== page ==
Darius: When we talk about transformations, we’re talking about large-scale, enterprise-wide efforts to transform the performance and health of an organization. These efforts are designed to provide a step change in both the efficiency and the growth of a company.
Chris: Companies that succeed in their transformations shift the way they operate. For example, in normal business operations, you set a target as part of an annual budget-planning process. Then, within the silos of your organization, you figure out a couple of initiatives that will help you get to that target.
In a transformation, we tackle a series of interdependent initiatives that span many functions across an enterprise. It takes more time to design a plan like this and change the way that the organization operates moving forward.
Darius: To make that happen, we’ve structured our transformation approach into three phases. The first is an independent diligence process, where we provide our perspective on the full potential of a business.
We ask, “At its very best, how good could this business be?”
Chris: When we start the diligence process, we bring a set of data that serves as a benchmark. We can assess the company’s realistic achievable potential based on what we’ve seen with other organizations, as well as by spending time with that company. As the company moves from diligence into the roadmapping process of planning, the company sets targets that they’re going to own going forward.
Darius: It’s important to note that at some point there’s a pivotal shift from our team owning the process to the organization and its leaders assuming that ownership.
Putting a stake in the ground
Chris: After this diligence and roadmapping, there’s no longer any question about the opportunity that the company can realistically achieve. The company puts a stake in the ground and declares what it will go after.
Darius: That’s the point in time when we challenge the business to build the initiatives that are going to capture that full potential.
Chris: Over the next several months, they have to figure out a series of hard questions: “How are we going to get that value?” “How will everyone in the organization understand the steps that are needed?” “Who will implement specific initiatives?”
Darius: The road map needs to be very specific for each initiative. You need a defined business case that calculates how much value an initiative will generate and the time frame needed to complete that initiative. The organization then needs to define the actual milestone steps to execute the initiative and capture the value.
One of the core elements of our roadmapping philosophy is building momentum early.
The first bucket we refer to as quick wins. These initiatives are “no regrets.” They don’t require a lot of capital and they usually aren’t that risky. We tell companies, “You should just run after them and realize the value.” And these initiatives can usually be achieved in 90 to 180 days. These initiatives are important because their impact quickly hits the bottom line, giving you fuel for some of your more challenging initiatives that fall in the other two buckets. These quick wins also build confidence within your organization it can achieve its full targeted potential.
The second bucket is for near-term initiatives that tend to be foundational or modernizing. Usually, these initiatives will help the organization catch up to industry standards and will require changes in the way the organization operates. Those initiatives may take a year to 18 months to fully reach their targets.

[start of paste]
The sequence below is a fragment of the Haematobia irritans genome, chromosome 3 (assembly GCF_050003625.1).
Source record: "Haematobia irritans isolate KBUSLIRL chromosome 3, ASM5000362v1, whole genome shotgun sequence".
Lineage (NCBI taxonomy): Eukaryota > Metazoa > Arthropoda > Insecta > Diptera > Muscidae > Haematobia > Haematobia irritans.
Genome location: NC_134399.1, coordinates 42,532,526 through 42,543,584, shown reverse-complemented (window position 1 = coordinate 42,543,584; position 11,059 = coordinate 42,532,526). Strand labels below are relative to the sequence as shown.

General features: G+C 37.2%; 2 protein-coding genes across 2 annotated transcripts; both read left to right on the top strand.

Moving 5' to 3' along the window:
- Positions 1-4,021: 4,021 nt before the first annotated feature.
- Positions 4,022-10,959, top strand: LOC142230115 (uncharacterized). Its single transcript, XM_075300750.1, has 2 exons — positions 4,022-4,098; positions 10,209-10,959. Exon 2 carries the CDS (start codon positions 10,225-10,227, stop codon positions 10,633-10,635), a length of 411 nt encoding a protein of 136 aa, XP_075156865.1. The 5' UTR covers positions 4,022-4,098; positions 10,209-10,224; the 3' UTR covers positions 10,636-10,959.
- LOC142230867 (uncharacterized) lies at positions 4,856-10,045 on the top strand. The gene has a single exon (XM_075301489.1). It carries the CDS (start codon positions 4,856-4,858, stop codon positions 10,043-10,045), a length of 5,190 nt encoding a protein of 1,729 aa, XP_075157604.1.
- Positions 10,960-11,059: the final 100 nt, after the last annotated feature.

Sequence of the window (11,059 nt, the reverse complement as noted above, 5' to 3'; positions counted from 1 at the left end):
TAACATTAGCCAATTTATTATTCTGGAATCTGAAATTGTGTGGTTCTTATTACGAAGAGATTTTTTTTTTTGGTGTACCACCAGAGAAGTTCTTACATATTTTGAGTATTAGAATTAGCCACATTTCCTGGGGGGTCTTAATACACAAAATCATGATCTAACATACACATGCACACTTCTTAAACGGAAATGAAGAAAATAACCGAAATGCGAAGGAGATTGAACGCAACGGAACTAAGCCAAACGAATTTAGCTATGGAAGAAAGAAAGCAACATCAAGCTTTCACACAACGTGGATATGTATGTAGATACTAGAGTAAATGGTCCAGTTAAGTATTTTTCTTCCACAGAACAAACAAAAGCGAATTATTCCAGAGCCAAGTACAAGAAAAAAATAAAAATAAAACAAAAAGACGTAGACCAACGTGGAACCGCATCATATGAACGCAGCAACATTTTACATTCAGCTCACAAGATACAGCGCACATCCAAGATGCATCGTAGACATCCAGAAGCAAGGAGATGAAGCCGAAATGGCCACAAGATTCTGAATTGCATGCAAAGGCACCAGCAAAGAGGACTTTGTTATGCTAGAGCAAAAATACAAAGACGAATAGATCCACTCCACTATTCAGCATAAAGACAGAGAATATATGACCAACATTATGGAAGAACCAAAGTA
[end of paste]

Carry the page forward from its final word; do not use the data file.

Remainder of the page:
Making big bets for the future
Finally, you have your third bucket, which is for the more long-term transformational initiatives. These are the big bets the organization is making about its future. For example, it may need to compete in a different space or stop offering a service that it has provided for years.
There’s a lot more risk in these initiatives. Typically, the organization should take more time to think about these initiatives. To help them do this, we’ll often show the organization how to adopt what we call agile ways of working that strengthen the business case before the organization makes a big investment. By that I mean the organization may run a pilot project for a new sales-transformation program. Then, if we’re achieving the anticipated benefits, we can scale that program throughout the organization. The process involves some rapid test-and-learn exercises followed by some refinement before we fully commit to a major, long-term initiative.
Chris: I want to talk a little bit more about those long-term transformational initiatives. These initiatives in the third bucket are more speculative because we don’t know, at the start, how they’re going to play out. It can be easy in the middle of a transformation to be focused mostly on capturing all the near-term value, particularly in light of the pressures that come with running a business unit, tracking profit and loss, or running a public company.
It’s critical to carve out energy for these longer-term initiatives instead of just focusing on those things that create value in the first 180 days or over the next year or two.
These longer-term initiatives will change your company’s position in the market and let you skate to where the puck is.
When we come to the end of a roadmapping phase, we have what we call a bankable plan. This plan shows the potential value in an organization and how to achieve it. This is a detailed plan or road map you can use to move forward and make your organization’s potential a reality.